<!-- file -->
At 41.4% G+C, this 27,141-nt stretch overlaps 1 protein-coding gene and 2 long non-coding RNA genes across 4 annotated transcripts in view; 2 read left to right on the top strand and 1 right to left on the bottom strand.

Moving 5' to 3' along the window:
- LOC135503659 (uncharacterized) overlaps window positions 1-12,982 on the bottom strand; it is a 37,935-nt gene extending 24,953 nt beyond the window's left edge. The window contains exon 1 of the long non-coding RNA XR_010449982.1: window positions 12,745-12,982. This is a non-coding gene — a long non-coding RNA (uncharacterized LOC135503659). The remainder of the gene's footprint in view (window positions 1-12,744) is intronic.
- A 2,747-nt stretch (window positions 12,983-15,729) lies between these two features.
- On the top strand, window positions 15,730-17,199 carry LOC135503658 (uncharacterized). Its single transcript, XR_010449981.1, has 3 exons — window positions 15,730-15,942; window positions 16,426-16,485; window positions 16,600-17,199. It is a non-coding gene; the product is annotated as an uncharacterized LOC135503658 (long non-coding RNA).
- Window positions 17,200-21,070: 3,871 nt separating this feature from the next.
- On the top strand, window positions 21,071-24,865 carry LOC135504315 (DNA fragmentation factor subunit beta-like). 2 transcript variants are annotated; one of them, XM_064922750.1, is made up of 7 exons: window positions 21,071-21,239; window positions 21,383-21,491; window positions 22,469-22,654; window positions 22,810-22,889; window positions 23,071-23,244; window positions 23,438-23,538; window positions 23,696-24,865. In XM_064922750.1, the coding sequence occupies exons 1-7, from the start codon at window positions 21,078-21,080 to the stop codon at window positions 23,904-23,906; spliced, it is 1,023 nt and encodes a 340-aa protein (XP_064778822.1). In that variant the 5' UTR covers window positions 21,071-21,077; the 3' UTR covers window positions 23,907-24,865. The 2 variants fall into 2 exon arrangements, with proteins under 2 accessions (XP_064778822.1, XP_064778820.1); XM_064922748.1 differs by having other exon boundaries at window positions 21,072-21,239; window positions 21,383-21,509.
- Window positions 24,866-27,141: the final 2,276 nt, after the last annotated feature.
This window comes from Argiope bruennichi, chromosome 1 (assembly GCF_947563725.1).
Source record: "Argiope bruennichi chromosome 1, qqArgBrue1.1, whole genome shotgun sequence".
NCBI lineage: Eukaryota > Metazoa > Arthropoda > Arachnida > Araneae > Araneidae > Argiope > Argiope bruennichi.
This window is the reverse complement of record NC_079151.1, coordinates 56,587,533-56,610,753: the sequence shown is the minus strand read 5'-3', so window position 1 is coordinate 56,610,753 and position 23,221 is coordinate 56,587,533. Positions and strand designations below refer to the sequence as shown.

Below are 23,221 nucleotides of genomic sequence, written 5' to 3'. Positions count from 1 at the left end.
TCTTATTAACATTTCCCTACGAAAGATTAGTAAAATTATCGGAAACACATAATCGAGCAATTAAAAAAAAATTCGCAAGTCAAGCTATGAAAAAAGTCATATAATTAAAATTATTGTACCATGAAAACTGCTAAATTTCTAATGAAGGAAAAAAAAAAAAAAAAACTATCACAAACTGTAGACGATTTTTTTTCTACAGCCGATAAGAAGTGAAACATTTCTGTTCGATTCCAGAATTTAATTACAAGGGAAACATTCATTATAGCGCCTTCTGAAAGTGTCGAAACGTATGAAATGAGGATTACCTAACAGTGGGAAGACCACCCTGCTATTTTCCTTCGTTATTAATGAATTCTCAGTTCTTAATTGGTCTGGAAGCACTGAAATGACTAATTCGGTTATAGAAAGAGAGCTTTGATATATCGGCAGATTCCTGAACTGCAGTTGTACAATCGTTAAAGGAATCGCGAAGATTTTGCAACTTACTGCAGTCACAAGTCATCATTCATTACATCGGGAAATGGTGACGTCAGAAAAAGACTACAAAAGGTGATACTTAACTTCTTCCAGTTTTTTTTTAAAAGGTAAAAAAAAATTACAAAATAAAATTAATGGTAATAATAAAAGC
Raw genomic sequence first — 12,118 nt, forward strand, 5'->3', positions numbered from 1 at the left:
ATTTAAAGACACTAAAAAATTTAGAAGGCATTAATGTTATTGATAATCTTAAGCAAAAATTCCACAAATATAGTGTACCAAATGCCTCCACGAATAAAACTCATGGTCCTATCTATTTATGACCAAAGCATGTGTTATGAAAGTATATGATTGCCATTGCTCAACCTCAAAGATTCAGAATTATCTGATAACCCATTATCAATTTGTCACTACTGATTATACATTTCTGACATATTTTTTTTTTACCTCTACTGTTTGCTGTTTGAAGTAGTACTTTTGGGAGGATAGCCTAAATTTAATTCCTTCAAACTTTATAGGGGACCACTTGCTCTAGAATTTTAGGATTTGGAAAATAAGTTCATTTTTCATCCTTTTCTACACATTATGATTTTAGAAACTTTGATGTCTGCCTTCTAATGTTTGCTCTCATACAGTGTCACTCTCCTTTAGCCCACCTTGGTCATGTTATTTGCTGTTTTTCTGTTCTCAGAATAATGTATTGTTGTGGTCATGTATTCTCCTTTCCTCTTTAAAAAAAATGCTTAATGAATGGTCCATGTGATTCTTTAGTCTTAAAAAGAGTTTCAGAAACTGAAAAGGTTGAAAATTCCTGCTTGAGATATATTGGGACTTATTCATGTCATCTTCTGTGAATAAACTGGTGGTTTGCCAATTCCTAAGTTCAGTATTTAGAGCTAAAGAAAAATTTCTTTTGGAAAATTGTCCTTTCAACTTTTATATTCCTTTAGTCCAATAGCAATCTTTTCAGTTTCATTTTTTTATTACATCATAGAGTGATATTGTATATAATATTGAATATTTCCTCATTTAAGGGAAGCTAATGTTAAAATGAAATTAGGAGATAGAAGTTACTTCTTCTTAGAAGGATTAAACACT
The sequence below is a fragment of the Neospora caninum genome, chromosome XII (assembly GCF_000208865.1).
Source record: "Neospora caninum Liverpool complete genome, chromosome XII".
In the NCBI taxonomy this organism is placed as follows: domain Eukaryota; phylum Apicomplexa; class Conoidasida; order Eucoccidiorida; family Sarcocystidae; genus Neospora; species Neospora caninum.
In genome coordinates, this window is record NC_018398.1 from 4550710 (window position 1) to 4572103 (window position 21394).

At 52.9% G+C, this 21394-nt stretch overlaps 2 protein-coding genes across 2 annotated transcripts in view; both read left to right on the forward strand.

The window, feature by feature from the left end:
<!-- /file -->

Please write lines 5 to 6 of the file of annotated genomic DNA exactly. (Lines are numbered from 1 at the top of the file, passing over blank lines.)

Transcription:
- On the top strand, window positions 15,730-17,199 carry LOC135503658 (uncharacterized). Its single transcript, XR_010449981.1, has 3 exons — window positions 15,730-15,942; window positions 16,426-16,485; window positions 16,600-17,199. It is a non-coding gene; the product is annotated as an uncharacterized LOC135503658 (long non-coding RNA).
- Window positions 17,200-21,070: 3,871 nt separating this feature from the next.